Semantic Web Oligopsonies

Google’s director of search quality bashes manual ontologies, with much justification.

However, his attempt to paint successful ontologies into a tiny niche doesn’t exactly work:

The best place where ontologies will work is when you have an oligarchy of consumers who can force the providers to play the game. Something like the auto parts industry, where the auto manufacturers can get together and say, “Everybody who wants to sell to us do this.” They can do that because there’s only a couple of them. In other industries, if there’s one major player, then they don’t want to play the game because they don’t want everybody else to catch up. And if there’s too many minor players, then it’s hard for them to get together.

Aren’t search engines and browsers in a sense oligopolistic (actually oligopsonistic) consumers of web content? There are only a few of each that matter anyway.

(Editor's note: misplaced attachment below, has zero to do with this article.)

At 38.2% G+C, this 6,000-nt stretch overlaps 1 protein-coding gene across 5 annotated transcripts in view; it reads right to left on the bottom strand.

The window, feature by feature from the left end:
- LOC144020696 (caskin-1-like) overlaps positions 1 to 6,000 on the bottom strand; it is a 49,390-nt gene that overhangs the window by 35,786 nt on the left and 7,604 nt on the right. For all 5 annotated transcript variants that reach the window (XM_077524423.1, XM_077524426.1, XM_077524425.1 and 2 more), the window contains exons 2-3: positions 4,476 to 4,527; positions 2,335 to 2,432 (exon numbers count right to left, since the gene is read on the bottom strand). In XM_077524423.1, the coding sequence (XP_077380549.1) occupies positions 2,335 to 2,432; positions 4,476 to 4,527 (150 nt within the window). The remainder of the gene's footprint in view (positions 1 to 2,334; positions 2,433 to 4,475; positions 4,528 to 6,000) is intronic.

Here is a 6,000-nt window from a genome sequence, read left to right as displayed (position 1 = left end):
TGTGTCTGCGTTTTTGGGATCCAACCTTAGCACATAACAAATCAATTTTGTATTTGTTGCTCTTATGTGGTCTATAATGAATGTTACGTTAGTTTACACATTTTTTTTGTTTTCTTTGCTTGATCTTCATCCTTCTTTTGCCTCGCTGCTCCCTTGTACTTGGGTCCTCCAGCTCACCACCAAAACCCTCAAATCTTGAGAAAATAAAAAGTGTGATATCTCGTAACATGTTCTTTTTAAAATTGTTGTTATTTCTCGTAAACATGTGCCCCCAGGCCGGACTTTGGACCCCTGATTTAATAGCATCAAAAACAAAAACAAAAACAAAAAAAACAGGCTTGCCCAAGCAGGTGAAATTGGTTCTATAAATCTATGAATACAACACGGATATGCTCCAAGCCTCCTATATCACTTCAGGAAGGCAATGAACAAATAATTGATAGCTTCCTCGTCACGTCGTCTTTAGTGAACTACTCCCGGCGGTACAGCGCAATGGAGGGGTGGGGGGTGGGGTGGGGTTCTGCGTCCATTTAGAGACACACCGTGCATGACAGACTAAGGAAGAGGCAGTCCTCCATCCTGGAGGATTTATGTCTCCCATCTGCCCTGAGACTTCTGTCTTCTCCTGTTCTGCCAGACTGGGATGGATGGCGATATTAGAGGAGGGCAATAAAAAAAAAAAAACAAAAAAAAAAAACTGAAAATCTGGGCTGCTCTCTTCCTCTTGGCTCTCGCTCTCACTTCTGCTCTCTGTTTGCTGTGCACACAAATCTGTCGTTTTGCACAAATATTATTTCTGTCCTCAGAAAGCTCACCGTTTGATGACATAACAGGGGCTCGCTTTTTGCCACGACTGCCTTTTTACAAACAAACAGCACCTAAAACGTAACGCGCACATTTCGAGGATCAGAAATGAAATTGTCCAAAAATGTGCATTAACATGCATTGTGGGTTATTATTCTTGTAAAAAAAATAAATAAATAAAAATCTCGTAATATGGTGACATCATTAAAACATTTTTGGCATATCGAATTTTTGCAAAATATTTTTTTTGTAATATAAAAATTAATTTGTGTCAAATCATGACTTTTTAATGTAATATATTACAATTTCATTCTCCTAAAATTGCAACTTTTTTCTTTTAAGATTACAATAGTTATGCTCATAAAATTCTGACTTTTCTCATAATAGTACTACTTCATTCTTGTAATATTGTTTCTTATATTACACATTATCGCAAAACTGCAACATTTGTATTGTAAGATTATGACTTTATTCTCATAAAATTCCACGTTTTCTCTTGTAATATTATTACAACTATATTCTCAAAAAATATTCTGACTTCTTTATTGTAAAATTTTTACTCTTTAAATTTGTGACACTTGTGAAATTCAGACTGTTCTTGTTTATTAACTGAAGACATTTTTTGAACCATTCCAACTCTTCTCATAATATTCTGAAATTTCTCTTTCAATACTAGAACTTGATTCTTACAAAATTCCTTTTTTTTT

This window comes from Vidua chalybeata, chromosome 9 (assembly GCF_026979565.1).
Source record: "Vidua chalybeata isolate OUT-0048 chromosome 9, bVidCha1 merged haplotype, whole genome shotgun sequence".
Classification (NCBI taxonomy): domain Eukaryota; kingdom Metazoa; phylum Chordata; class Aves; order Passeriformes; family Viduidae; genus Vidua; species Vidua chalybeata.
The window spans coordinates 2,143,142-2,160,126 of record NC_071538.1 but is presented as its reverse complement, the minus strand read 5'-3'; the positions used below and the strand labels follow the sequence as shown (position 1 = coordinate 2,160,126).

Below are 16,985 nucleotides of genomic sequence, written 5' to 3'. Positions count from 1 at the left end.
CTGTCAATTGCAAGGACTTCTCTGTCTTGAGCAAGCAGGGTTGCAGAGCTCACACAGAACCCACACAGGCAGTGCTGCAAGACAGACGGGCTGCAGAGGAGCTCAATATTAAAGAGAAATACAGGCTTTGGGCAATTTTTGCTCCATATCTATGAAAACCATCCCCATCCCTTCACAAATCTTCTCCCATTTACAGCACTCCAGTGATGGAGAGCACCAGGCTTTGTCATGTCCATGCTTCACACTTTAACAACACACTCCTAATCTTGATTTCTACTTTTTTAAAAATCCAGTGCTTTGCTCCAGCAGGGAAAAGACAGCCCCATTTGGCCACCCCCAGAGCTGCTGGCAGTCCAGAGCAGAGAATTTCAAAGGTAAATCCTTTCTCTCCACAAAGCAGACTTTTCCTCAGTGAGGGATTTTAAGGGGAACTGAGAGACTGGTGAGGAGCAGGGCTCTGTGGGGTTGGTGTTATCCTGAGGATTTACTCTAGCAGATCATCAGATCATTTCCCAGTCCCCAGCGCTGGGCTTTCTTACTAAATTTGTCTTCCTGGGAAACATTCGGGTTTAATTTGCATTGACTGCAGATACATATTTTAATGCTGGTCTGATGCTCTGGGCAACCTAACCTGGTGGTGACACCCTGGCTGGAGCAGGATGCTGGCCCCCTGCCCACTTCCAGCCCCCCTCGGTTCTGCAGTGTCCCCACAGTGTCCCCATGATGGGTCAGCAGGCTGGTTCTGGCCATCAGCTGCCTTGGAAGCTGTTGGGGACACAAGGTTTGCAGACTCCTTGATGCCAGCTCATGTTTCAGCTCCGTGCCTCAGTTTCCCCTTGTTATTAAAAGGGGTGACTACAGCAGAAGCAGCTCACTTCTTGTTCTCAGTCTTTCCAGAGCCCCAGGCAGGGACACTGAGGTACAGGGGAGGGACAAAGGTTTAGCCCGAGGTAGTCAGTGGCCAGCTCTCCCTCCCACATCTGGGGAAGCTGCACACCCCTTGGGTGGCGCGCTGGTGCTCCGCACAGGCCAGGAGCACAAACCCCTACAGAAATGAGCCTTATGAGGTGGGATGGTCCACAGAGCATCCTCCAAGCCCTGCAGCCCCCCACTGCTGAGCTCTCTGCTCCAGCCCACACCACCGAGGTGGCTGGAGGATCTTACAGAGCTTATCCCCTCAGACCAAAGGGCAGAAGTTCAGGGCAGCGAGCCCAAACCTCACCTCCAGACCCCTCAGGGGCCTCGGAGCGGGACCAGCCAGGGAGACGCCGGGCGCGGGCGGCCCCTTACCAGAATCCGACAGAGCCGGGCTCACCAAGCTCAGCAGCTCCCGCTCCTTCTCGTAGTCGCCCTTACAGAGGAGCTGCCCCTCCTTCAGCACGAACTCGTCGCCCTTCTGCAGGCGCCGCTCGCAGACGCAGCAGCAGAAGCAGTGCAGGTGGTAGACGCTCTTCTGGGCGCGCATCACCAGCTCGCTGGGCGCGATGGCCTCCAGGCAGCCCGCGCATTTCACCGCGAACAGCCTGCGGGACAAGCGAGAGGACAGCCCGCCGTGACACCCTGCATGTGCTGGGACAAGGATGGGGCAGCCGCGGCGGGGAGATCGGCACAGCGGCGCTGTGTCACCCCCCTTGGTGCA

Barring interest from Google, Microsoft, Mozilla, and Yahoo! there may be oligopsonists (or monopsonists who want their standards adopted) in niches that can drive metadata adoption in their niches.

[Via Andrew Newman.]

One Response

  1. […] Semantic Web Oligopsonies. One could argue that supports the post. But, adoption by sites does not seem impressive, and consumption by search engines and browsers, of near zero importance. The oligopsony trumped by that universal quality of metadata: it’s all crap! […]

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